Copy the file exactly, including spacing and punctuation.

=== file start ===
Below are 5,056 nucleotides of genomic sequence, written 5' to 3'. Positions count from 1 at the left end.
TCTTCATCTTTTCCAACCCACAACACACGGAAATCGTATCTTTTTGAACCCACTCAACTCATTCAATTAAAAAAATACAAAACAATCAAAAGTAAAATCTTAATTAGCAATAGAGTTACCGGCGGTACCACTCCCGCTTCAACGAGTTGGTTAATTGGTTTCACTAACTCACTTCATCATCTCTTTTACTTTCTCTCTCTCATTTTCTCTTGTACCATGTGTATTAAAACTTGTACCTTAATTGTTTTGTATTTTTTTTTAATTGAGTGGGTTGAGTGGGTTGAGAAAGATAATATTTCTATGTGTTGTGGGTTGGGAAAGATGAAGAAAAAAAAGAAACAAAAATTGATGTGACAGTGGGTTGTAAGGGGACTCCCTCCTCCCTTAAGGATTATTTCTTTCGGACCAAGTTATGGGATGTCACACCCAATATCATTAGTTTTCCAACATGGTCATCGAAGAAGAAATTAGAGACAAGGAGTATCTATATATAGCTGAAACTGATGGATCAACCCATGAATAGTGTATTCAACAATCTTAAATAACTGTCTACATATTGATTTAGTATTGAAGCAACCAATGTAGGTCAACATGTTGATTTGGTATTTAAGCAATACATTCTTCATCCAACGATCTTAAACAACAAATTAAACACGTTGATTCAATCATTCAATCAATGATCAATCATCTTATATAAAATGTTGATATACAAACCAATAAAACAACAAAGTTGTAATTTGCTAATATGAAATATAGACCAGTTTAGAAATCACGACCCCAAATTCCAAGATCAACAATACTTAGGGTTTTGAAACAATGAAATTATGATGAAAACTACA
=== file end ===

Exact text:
Below are 5,056 nucleotides of genomic sequence, written 5' to 3'. Positions count from 1 at the left end.
TCTTCATCTTTTCCAACCCACAACACACGGAAATCGTATCTTTTTGAACCCACTCAACTCATTCAATTAAAAAAATACAAAACAATCAAAAGTAAAATCTTAATTAGCAATAGAGTTACCGGCGGTACCACTCCCGCTTCAACGAGTTGGTTAATTGGTTTCACTAACTCACTTCATCATCTCTTTTACTTTCTCTCTCTCATTTTCTCTTGTACCATGTGTATTAAAACTTGTACCTTAATTGTTTTGTATTTTTTTTTAATTGAGTGGGTTGAGTGGGTTGAGAAAGATAATATTTCTATGTGTTGTGGGTTGGGAAAGATGAAGAAAAAAAAGAAACAAAAATTGATGTGACAGTGGGTTGTAAGGGGACTCCCTCCTCCCTTAAGGATTATTTCTTTCGGACCAAGTTATGGGATGTCACACCCAATATCATTAGTTTTCCAACATGGTCATCGAAGAAGAAATTAGAGACAAGGAGTATCTATATATAGCTGAAACTGATGGATCAACCCATGAATAGTGTATTCAACAATCTTAAATAACTGTCTACATATTGATTTAGTATTGAAGCAACCAATGTAGGTCAACATGTTGATTTGGTATTTAAGCAATACATTCTTCATCCAACGATCTTAAACAACAAATTAAACACGTTGATTCAATCATTCAATCAATGATCAATCATCTTATATAAAATGTTGATATACAAACCAATAAAACAACAAAGTTGTAATTTGCTAATATGAAATATAGACCAGTTTAGAAATCACGACCCCAAATTCCAAGATCAACAATACTTAGGGTTTTGAAACAATGAAATTATGATGAAAACTACA